To an extent all software is a black box. As a consequence, the quote concerning Bitcoin needing to be open source and a means to “free us from government” that is is commonly made is false and problematic. It may be true that Bitcoin works best as an open-source system, and some say this allows us to see that Bitcoin is secure (Popper will attest to the inability to determine anything absolutely), but this adds no value. That said, Bitcoin is money. The most critical aspect of money is trust, and for this to hold true, people need to understand that there is nothing hidden.
The analysis of software is an NP-infeasible problem. Turing and then Dijkstra demonstrated proofs that the state of a system can never be fully known. You are making presumptions about the level of knowledge an open system holds and about the level of testing.
That said, Bitcoin has had bugs from the early code, and even open code is far from perfect. The main problem Bitcoin solved is double spending. The means that are used to achieve this aim are simple, it is a competitive system. The system is capitalist, but, unlike most capitalist systems that allow the incumbent leader (the dominant company) to seek to stop competition through regulatory capture, the global nature of Bitcoin defines a competitive system.
No system is perfect
Crystal-box testing is a better option (I have published papers on this in the past) for security-critical software, but the option is not always (nor truly) available. What is missing is the complexity/simplicity issue. These issues are mixed with the issues of security. It is never possible (nor feasible) to absolutely know the state of an open system. You just have a lower cost of testing and rectification.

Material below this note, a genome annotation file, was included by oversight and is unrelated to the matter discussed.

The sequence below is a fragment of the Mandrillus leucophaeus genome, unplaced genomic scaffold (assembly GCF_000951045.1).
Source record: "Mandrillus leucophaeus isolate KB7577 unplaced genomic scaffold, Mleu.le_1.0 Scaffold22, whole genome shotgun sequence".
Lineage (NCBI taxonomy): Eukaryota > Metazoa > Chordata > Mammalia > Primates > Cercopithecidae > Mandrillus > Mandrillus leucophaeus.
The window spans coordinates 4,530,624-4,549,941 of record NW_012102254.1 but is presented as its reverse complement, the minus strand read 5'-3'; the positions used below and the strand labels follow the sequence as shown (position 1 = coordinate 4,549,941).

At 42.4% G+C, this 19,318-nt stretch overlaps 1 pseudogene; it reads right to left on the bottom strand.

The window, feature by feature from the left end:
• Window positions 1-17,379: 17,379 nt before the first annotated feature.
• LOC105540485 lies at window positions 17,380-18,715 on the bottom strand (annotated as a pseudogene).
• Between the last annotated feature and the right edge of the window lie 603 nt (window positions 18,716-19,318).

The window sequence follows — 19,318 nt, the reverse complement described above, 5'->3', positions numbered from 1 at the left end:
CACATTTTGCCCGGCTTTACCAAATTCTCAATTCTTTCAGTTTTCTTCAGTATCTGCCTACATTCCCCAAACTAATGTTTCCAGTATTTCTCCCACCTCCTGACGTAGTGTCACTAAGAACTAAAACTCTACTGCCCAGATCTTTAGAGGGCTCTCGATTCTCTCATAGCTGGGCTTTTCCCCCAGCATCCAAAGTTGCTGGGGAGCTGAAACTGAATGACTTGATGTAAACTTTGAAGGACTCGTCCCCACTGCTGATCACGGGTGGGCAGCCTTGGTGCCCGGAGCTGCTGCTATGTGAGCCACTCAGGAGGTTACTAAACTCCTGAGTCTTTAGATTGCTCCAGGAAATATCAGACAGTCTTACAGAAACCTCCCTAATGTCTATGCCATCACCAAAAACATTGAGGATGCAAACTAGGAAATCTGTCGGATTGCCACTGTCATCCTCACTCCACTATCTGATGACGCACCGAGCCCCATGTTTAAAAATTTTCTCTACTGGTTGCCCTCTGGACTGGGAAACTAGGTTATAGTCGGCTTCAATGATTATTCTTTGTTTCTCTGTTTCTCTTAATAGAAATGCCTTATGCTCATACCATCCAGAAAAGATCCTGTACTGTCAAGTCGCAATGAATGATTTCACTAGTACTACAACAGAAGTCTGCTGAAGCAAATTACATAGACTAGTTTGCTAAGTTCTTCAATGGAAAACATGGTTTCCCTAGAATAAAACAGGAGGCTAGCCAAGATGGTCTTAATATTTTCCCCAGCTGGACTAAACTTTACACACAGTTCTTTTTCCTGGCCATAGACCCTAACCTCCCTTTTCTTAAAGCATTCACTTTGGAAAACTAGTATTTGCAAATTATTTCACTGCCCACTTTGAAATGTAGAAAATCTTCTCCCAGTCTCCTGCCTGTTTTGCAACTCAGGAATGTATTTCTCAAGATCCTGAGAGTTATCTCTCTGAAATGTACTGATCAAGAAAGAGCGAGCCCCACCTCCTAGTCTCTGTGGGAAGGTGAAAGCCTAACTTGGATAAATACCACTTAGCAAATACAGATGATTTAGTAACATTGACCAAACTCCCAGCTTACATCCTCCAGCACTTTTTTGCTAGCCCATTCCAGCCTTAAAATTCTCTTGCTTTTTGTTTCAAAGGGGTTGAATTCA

This itself is critical.
It is not the protocol that needs to be tweaked, it is the software. The protocol is simple. Many do not like this, but this is a part of the beauty of Bitcoin. If you want to do more, you can, in script. A script that is a predicate and which can be seen to always end.
As for DoS (or a DDoS): There is always a way to DoS a system. The issue here is how much evidence you create and why you do it. Hit any system with a sustained attack from 1,000,000,000 bots, and it goes down. End of story.
This is not an argument about complexity impacting security.
What matters at the end is the best way to minimise long-term risk and the costs of securing a global money or worse in not creating adoption.
There are a number of maxims for the creation of a secure system in information technology. These all apply to Bitcoin. The paper “The Protection of Information in Computer Systems” by J. H. Saltzer and M. D. Schroeder [Proc. IEEE 63, 9 (Sept. 1975), pp. 1278–1308] was the watershed paper on this topic and provided the origins of the maxims that we take for granted today. It should be a guiding principle in coding Bitcoin, and as such, the complexity needs to be left to systems on top of Bitcoin (in Script etc).
These maxims are the fundamentals of how Bitcoin has been designed. These are:
- Economy of mechanism: keep the design as simple and small as possible.
- Fail-safe defaults: base access decisions on permission rather than exclusion.
- Complete mediation: every access to every object must be checked for authority.
- Open design: the design should not be secret.
- Separation of privilege: where feasible, a protection mechanism that requires two keys to unlock it is more robust and flexible than one that allows access to the presenter of only a single key.
- Least privilege: every program and every user of the system should operate using the least set of privileges necessary to complete the job.